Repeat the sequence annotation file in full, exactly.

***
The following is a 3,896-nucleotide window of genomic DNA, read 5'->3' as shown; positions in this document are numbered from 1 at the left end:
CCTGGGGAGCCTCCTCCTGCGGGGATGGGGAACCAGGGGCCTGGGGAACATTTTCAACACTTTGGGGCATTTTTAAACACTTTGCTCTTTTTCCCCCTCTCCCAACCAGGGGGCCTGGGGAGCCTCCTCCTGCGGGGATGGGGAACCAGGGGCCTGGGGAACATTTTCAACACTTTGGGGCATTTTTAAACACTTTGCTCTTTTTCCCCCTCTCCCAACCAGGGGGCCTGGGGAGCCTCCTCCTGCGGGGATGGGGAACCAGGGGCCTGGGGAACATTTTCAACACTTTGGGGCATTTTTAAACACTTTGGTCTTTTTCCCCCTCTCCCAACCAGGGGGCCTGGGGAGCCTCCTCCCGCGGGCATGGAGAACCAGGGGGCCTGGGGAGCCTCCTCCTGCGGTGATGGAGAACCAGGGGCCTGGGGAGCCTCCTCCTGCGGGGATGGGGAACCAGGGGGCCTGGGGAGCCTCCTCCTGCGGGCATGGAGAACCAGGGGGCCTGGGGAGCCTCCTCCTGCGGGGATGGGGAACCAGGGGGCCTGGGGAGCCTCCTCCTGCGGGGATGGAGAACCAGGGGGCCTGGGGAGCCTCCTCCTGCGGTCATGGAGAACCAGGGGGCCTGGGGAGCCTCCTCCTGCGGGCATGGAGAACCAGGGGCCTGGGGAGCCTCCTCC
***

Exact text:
The following is a 3,896-nucleotide window of genomic DNA, read 5'->3' as shown; positions in this document are numbered from 1 at the left end:
CCTGGGGAGCCTCCTCCTGCGGGGATGGGGAACCAGGGGCCTGGGGAACATTTTCAACACTTTGGGGCATTTTTAAACACTTTGCTCTTTTTCCCCCTCTCCCAACCAGGGGGCCTGGGGAGCCTCCTCCTGCGGGGATGGGGAACCAGGGGCCTGGGGAACATTTTCAACACTTTGGGGCATTTTTAAACACTTTGCTCTTTTTCCCCCTCTCCCAACCAGGGGGCCTGGGGAGCCTCCTCCTGCGGGGATGGGGAACCAGGGGCCTGGGGAACATTTTCAACACTTTGGGGCATTTTTAAACACTTTGGTCTTTTTCCCCCTCTCCCAACCAGGGGGCCTGGGGAGCCTCCTCCCGCGGGCATGGAGAACCAGGGGGCCTGGGGAGCCTCCTCCTGCGGTGATGGAGAACCAGGGGCCTGGGGAGCCTCCTCCTGCGGGGATGGGGAACCAGGGGGCCTGGGGAGCCTCCTCCTGCGGGCATGGAGAACCAGGGGGCCTGGGGAGCCTCCTCCTGCGGGGATGGGGAACCAGGGGGCCTGGGGAGCCTCCTCCTGCGGGGATGGAGAACCAGGGGGCCTGGGGAGCCTCCTCCTGCGGTCATGGAGAACCAGGGGGCCTGGGGAGCCTCCTCCTGCGGGCATGGAGAACCAGGGGCCTGGGGAGCCTCCTCC